Content Curation

This week’s blog is on content curation. I was assigned to teach this topic online for a course I am taking at UMass Boston on the Design and Instruction of Online Courses (INSDSG 684). To be honest, I only had a vague idea of what content curation was before this assignment. I thought it was something librarians do to categorize and store the vast amount of physical information in their collection. After some initial research I found that content curation is a thriving industry for corporate marketing, education, museums/art galleries, and hobbyist. For those of you that are a little unclear on the subject, here is a loose definition.

Content curation is the process of sorting through vast amounts of content and presenting it in a meaningful and organized way around specific themes or topics. The work involves sifting, sorting, evaluating, arranging, and sharing/publishing information. The content can either be physical (e.g. books, periodicals, research papers etc.) or digital (e.g. blogs, post, e-journals, etc.).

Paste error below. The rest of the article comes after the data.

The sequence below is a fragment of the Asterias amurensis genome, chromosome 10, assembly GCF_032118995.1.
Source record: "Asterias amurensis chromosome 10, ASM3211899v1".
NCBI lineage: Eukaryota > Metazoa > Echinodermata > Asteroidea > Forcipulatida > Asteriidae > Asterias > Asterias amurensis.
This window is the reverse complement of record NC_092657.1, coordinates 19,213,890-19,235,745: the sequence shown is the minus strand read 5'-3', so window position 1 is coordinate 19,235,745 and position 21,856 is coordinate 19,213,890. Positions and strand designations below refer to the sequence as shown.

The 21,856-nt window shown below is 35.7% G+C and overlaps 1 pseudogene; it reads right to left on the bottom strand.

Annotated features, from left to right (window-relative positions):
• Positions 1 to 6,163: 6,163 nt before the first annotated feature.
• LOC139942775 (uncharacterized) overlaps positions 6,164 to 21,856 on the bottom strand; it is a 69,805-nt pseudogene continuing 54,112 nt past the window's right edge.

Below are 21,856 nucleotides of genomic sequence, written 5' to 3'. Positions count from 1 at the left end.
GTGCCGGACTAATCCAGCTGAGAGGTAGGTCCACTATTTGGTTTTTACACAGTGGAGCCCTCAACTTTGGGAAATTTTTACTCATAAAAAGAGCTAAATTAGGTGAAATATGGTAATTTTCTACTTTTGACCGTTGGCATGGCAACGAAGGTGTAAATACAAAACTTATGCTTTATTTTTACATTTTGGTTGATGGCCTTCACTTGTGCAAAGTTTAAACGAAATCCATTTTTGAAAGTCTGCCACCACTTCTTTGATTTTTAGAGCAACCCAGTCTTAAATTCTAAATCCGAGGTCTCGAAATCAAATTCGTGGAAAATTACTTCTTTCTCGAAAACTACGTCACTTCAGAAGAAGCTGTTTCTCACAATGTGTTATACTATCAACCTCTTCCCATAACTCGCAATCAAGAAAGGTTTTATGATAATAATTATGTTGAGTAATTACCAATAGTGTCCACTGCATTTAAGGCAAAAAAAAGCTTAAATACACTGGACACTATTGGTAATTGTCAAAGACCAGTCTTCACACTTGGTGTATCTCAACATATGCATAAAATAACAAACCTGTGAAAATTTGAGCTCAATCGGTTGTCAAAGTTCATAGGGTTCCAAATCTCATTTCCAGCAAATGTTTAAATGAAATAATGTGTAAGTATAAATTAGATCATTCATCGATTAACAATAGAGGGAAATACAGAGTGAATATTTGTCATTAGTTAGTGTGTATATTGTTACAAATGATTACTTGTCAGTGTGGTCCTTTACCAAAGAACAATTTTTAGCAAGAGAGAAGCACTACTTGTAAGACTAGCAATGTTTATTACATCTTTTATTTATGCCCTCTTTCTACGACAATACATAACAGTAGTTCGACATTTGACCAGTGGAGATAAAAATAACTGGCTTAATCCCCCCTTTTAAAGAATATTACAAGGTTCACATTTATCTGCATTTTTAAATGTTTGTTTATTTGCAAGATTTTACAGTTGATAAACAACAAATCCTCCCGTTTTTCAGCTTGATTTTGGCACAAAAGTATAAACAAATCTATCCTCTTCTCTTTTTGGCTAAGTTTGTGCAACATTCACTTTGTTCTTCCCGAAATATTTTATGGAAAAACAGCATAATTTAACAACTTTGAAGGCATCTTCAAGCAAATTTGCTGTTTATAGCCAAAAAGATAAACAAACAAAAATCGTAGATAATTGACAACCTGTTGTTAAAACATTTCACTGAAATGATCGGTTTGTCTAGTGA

Now there are some very powerful free/low cost tools for the collaborative creation, storage, and sharing of electronic content (e.g. Google Docs and Dropbox). However, when I tried to identify tools for finding high quality content for education and instructional design I was bewildered by the share number of services available. After searching countless websites and watching several Youtube videos, I discovered that almost all of these services (e.g., Feedly, Swayy ect.) are marketing tools designed to search social media for what’s trending in a particular markets segment. The best site I could identify for educational material was OER Commons ( which is one of the few services to find and share open educational resources (OER) and free instructional material. With a single point of access OER Commons helps educators, students, and life-long learners find high quality open source educational content. If you are aware of other content search and management tools for education please tells us about them in the comments section of this blog (please provide a URL to the site).

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